A Trump administration staffer described as playing a significant role in its drug pricing plan is leaving his current advisory role after less than a year.
In a statement Monday, Health and Human Services Secretary Alex Azar said that John O’Brien would be stepping down as senior adviser to the secretary on drug pricing reform, a position to which he was appointed in December 2018. Current Principal Deputy Director of the Center for Medicare John Brooks will take over the role.
O’Brien has served in HHS since March 2017, having most recently worked as vice president for public policy at CareFirst BlueCross BlueShield.
It was not immediately clear what O’Brien’s reason for leaving was, or what his next role will be. Reached via social media, O’Brien directed inquiries to an HHS public affairs officer, who did not immediately respond to a request for comment.
Azar described O’Brien as a “key architect” of the administration’s drug-pricing plan, a collection of policy proposals released last year that it said would reduce drug costs, and said O’Brien’s efforts had reduced out-of-pocket drug costs and would continue to do so.
“John O’Brien’s time at HHS will leave a legacy of lasting improvements to American healthcare, including the way that Americans pay for prescription drugs,” Azar said in the statement. From the beginning of President Trump’s administration, John led policy research, analysis and development on a number of important issues, including strengthening the Medicare program for our seniors and addressing the effects of the Affordable Care Act.”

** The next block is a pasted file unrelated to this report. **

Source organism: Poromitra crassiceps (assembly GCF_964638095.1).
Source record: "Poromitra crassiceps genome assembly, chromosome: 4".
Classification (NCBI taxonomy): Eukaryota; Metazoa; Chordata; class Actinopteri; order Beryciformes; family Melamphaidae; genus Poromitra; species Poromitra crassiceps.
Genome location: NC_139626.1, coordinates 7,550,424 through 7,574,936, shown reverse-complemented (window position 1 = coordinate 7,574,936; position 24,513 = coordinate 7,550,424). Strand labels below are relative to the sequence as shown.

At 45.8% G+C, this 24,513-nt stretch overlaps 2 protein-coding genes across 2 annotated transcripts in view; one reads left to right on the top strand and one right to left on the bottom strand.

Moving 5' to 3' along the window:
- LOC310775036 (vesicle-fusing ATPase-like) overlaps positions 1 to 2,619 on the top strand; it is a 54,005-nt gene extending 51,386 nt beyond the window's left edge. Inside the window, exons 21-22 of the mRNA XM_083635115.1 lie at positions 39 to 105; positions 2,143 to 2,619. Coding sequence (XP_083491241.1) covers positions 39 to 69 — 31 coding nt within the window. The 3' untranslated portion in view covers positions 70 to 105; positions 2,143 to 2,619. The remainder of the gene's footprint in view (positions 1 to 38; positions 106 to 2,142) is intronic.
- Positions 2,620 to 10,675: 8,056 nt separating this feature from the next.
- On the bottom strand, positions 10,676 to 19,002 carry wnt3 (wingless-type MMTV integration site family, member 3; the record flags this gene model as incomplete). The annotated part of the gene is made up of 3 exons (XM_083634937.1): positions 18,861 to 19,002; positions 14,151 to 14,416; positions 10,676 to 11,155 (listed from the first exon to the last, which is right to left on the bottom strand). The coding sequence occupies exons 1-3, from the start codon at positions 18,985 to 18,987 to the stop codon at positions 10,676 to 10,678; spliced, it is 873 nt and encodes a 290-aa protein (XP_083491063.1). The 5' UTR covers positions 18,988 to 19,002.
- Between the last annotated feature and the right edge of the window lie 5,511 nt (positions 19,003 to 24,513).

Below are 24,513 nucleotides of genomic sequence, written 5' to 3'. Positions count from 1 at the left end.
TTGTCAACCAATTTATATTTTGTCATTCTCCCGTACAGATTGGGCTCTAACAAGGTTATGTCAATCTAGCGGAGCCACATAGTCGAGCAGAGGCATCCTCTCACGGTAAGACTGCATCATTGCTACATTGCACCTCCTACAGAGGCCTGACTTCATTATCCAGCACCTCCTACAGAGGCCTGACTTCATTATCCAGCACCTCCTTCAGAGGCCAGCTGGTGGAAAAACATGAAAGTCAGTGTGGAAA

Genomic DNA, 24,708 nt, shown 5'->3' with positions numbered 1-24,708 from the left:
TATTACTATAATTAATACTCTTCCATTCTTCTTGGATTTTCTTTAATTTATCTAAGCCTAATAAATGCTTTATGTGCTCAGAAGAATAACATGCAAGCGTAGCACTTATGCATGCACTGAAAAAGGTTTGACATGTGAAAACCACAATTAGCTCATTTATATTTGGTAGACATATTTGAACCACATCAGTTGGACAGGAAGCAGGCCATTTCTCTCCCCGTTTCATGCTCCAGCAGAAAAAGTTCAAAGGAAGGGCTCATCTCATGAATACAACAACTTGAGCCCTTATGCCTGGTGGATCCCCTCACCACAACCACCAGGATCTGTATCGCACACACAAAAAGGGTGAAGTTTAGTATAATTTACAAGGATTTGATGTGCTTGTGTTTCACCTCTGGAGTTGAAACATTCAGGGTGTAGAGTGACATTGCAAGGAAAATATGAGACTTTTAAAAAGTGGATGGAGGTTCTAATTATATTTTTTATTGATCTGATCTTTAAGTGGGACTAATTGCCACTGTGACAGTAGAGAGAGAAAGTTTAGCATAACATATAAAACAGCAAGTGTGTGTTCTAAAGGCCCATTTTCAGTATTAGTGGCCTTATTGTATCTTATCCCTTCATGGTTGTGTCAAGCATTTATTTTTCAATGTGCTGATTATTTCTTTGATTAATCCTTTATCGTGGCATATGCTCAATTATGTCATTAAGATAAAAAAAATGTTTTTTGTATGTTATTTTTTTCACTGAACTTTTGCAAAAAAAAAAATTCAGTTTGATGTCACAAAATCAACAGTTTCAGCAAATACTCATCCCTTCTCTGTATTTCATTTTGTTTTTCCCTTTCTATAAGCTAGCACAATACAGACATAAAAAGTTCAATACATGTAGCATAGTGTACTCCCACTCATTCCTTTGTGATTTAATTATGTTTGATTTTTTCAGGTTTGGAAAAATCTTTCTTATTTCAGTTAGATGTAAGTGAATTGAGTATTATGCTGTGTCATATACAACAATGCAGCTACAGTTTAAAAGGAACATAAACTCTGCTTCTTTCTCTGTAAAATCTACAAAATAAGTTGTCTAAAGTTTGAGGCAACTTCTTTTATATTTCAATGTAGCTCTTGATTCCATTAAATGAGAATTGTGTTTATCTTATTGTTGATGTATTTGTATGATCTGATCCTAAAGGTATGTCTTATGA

Despite Azar’s praise for the blueprint, however, administration policies derived from it have encountered setbacks. Last month, a federal judge in Washington struck down a rule that HHS had implemented in May that would have required drugmakers to include list prices of medications in drug ads, setting up a potential battle in the Supreme Court. A few days later, it was reported that the administration had withdrawn a proposal to crack down on rebates that drugmakers offer to pharmacy benefit managers by removing their safe-harbor protection under anti-kickback laws.
Meanwhile, in addition to opposition from the pharmaceutical industry, experts have expressed skepticism about how much the administration would be able to accomplish on its own without congressional action, while also stating that its proposals did not go to the heart of factors that actually drive drug costs.
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